by Iain Banks
Republished by Orbit, 2008
When I think of the best science fiction, I never think of it as actual science fiction. Rather, tales of humanity revealing glimpses into its nature that would otherwise be difficult to convey without the facade of artificial quasars and exotic aliens. “Iain Banks has ruined most sci-fi for me,” said a friend who was recommending the Culture series to me. With the recent news that Iain Banks was suffering from a terminal cancer to his gallbladder, I felt it was time to dive into this long and branching series I’d been hearing about for so long. I started with the first book, Consider Phlebas, which on the surface is a space opera with swash buckling action. It’s set to the backdrop of a war that is taking place between the Culture and the religiously fanatical civilization called the Idirans. The machines of the Culture are more complex than humans and have unique personalities that help calculate/determine their future. When the Mind of a brand new Culture ship escapes into a Planet of the Dead, the two factions race to retrieve it. The protagonist is Horza, a shape-changer sent by the Idirans because he has special access to the planet that the others do not.
The title, Consider Phlebas, comes from T.S. Eliot’s The Waste Land and like The Waste Land, there are mixes of satire and futurism in the chapters that balance fantastic elements with descriptions that make it easy for a reader to envision. Take for example, the description of an Orbital (an artificial planet/ring world) being destroyed by the Culture as a result of the war: “…a single narrow line of blinding white light appeared right across the breadth of the day side of the Orbital, a thin fiery blade of silent destruction which was instantly surrounded by the duller but still perfectly white cover of clouds. That line of light was part of the grid itself, the fabric of pure energy which lay underneath the entire universe, separating this one from the slightly younger, slightly smaller antimatter universe beneath… The Orbital was now a rosette of white flat squares backing slowly away from each other toward the stars: four hundred separate slabs of quickly freezing water, silt, land and base material, angling out above or underneath the plane of the system’s planets like flat square worlds themselves. There was a moment of grace then, as Vavatch died in solitary blazing splendor.” I could see Vavatch’s last moments in my head and marveled at the creative way Banks depicted the scene. There are many such moments and the imagery has a palpable intensity to it.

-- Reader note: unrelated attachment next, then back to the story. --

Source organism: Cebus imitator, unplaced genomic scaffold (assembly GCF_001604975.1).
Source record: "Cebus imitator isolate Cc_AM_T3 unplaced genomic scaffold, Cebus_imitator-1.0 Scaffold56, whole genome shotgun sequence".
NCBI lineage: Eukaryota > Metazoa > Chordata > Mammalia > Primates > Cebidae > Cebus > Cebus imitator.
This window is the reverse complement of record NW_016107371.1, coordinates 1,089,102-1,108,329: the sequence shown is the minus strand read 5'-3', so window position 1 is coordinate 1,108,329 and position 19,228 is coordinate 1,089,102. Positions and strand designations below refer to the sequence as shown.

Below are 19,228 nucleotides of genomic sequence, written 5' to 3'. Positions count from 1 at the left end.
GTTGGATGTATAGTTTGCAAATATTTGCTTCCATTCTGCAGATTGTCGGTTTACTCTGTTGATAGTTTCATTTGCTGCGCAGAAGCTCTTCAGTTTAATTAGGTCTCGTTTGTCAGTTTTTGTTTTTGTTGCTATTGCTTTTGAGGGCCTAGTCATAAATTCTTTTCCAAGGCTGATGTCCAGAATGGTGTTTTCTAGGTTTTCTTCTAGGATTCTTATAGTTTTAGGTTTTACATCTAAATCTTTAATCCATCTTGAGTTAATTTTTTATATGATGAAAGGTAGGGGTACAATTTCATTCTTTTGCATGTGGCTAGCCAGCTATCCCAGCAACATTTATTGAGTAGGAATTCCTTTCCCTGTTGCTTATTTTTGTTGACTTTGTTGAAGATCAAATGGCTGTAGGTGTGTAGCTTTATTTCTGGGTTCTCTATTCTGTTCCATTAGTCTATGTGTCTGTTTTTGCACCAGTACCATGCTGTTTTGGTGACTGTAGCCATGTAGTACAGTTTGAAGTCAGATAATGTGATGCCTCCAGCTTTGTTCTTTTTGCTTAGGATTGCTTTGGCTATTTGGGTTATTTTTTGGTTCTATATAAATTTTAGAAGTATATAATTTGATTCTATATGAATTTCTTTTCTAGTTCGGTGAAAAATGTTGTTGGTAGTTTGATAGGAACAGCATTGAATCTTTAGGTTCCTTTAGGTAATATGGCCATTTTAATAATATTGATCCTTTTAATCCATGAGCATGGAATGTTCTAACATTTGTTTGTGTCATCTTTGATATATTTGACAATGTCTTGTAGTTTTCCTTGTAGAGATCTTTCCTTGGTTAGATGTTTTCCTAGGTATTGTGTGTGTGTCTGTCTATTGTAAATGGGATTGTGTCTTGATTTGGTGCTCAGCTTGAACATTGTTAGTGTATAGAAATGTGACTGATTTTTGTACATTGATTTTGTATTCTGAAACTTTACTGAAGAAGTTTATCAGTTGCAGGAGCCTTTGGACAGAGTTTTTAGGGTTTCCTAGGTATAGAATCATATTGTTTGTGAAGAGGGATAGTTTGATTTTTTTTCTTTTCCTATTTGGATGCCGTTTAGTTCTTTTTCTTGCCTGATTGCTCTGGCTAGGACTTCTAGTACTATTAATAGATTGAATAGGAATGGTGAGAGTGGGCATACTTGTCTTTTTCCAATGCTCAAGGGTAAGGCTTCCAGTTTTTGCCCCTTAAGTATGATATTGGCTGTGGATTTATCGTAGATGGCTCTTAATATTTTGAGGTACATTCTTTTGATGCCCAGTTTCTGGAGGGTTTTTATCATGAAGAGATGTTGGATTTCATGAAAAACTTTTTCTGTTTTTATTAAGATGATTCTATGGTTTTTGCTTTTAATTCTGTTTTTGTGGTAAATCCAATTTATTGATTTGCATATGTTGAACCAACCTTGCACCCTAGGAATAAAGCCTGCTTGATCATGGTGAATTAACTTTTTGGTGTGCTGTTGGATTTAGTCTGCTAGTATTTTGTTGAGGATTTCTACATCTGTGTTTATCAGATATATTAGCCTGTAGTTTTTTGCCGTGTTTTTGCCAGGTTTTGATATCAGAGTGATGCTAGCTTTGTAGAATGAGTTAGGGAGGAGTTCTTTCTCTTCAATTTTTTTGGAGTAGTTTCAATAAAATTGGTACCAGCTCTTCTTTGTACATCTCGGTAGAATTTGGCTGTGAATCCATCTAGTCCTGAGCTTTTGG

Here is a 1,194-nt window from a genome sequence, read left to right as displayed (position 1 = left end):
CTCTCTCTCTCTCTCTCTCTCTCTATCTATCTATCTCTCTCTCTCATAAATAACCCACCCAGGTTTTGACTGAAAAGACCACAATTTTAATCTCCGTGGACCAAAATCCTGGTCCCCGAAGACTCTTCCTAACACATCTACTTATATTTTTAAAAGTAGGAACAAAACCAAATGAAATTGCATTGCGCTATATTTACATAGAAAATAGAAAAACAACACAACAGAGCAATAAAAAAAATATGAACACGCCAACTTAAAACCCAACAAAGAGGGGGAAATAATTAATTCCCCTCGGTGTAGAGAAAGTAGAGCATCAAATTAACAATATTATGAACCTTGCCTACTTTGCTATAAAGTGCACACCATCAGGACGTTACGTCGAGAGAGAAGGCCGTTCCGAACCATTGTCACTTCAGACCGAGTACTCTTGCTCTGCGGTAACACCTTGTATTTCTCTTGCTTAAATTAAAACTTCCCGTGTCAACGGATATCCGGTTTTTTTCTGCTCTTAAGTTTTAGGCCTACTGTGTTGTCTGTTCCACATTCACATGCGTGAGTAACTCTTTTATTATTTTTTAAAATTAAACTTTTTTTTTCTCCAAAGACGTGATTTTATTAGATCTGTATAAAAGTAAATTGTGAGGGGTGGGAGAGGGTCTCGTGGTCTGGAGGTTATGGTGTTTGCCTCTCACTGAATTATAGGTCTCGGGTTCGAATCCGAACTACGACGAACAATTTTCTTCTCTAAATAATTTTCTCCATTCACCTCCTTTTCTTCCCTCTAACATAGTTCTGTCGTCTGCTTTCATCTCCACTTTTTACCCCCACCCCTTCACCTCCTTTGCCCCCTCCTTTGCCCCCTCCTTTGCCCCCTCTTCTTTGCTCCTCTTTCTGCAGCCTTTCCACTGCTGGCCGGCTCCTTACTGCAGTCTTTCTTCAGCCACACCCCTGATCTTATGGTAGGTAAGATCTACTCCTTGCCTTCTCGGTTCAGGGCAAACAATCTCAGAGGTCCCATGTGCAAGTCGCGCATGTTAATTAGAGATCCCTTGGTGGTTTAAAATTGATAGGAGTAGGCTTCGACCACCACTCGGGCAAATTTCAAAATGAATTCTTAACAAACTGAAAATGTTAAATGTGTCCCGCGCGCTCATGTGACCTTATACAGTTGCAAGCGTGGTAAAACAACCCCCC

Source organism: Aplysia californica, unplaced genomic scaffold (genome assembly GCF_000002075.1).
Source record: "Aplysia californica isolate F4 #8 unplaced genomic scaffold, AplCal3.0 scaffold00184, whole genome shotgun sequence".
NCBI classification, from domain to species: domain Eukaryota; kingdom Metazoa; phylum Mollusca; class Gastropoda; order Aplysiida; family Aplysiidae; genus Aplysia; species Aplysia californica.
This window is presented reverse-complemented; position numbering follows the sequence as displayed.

July 1st, 2013 / 11:00 am